Two years on, LPF honours murdered Fortuyn

6th May 2004, Comments 0 comments

6 May 2004, AMSTERDAM — The supporters of Pim Fortuyn are holding a special rally Thursday to honour the memory of the maverick politician who was gunned down two years ago.

6 May 2004

AMSTERDAM — The supporters of Pim Fortuyn are holding a special rally Thursday to honour the memory of the maverick politician who was gunned down two years ago.

Pim Fortuyn ... gunned down two years ago

The populist Lijst Pim Fortuyn (LPF) party is holding a commemoration at the World Trade Centre in Rotterdam. LPF leader Mat Herben will address the gathering, followed by a screening of a documentary about Fortuyn's life.

Rotterdam was Fortuyn's adopted home city and the scene of his first political triumph which saw his Leefbaar Rotterdam (Liveable Rotterdam) party emerge as the largest grouping on the city council in the local elections in March 2002.

This was seen as a foretaste of his anticipated breakthrough at the national election on 15 May 2002, but nine days before the poll, Fortuyn was shot down in the car park of the Media Park in Hilversum.

There will be a minute's silence at the LPF rally at 6.06pm — exactly two years from the moment animal rights activist Volkert van der Graaf shot Fortuyn five times as he emerged from a studio following a radio interview.

Fortuyn supporters will also lay flowers at the Media Park and at the Westerveld cemetery in Driehuis. Fortuyn's body was initially interred there before being transported to Italy, where Fortuyn had a holiday home.

The killing was the first prominent political assassination in the Netherlands for 400 years, BBC reported. The murder shook Dutch society to its core.

Fortuyn — who had launched his political career the previous year — had spoken openly about his desire to become Prime Minster.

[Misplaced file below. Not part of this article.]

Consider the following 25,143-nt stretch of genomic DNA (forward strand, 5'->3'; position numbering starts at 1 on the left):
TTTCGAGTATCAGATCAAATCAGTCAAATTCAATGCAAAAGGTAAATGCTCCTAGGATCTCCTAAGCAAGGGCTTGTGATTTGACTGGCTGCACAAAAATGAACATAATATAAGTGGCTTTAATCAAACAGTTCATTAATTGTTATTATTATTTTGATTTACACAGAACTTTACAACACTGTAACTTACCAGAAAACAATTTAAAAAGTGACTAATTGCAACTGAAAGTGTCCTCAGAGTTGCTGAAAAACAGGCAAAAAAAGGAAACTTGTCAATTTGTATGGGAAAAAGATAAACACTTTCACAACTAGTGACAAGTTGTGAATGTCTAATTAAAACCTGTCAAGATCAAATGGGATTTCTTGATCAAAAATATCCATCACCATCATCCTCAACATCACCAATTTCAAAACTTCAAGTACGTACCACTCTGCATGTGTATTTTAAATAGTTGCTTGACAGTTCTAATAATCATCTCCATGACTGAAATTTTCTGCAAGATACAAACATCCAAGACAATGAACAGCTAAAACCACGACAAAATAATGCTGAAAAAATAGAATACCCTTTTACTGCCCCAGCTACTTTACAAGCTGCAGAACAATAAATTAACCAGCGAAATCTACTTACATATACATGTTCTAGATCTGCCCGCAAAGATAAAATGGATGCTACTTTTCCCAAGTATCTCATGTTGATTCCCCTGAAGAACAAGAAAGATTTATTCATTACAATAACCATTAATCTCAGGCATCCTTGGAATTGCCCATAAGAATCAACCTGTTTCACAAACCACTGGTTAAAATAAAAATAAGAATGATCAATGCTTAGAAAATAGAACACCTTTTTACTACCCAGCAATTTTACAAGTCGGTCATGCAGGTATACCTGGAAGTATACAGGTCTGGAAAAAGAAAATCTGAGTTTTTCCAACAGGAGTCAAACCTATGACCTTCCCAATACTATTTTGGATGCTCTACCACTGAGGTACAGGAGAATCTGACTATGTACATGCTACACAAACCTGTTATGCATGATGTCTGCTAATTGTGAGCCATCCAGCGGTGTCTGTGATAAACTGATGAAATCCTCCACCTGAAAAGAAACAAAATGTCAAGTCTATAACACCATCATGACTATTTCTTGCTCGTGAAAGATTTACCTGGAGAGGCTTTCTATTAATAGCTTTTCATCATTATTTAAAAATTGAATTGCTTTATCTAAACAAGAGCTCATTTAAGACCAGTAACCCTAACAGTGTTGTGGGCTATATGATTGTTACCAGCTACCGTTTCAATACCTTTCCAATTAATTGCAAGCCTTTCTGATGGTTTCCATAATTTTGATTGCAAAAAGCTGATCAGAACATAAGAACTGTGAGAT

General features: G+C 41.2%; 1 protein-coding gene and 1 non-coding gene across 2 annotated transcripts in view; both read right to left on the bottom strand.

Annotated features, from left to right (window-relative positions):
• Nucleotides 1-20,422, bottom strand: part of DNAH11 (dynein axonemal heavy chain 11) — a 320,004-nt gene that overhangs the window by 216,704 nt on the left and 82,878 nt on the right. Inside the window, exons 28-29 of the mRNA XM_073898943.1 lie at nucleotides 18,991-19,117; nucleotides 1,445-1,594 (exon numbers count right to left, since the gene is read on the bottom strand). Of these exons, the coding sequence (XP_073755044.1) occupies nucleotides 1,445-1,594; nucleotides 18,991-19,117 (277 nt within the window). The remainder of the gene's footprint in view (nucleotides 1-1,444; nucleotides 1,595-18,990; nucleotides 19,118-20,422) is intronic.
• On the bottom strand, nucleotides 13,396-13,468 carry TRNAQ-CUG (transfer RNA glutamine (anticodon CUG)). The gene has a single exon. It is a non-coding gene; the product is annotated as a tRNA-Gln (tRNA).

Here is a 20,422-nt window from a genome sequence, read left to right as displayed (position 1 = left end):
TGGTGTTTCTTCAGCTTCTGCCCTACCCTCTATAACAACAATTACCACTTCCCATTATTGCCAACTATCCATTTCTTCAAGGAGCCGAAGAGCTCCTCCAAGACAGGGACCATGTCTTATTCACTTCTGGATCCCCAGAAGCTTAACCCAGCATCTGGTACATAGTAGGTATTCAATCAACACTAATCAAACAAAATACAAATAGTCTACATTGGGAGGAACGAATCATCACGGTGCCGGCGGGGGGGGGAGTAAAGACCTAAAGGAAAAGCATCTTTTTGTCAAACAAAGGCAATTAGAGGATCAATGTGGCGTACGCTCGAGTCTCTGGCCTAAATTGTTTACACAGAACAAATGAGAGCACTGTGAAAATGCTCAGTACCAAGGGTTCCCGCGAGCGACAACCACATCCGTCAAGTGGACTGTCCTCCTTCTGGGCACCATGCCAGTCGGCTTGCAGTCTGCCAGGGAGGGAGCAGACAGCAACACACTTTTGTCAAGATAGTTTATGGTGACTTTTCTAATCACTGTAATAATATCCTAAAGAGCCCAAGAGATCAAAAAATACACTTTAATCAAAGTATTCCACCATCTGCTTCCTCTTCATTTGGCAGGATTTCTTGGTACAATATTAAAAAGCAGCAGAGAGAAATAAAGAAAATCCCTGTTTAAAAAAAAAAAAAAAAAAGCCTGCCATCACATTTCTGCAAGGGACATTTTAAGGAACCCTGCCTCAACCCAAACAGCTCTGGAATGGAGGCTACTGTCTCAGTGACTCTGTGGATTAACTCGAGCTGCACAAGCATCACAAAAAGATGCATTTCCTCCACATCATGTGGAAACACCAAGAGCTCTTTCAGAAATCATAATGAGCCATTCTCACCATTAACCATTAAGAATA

The LPF party went on to win 26 seats in the 150-seat Lower House of Parliament, the Tweede Kamer, and entered a centre-right coalition with the Christian Democrat CDA and Liberal VVD.

Rivalry between two LPF ministers led to the collapse of the coalition after less than 90 days in office. The LPF was reduced to eight seats in the subsequent election in January 2003.

Van der Graaf refused to talk about his motives for killing Fortuyn for a long time and this led to talk that he might not have acted alone. The police investigation and an official inquiry ruled out the idea of a conspiracy.

Later, Van der Graaf — who was jailed for 18 years — admitted he acted alone and had killed Fortuyn to protect the weaker members of society.

Ironically, many of Fortuyn's controversial and hardline views on Islam, immigration and crime have been largely adapted in the past two years by the mainstream political parties.

The Dutch government has been criticised internationally for its plan to expel 26,000 asylum seekers over the next three years. Many of the asylum seekers have been in the Netherlands for five years or more awaiting a decision on their applications.

Politicians on both the right and left of the political spectrum have also openly criticised some Muslim leaders in the Netherlands for allegedly espousing anti-western, anti-gay and anti-woman ideas.

[Copyright Expatica News 2004 + Novum Nieuws]

Subject: Dutch news + Pim Fortuyn

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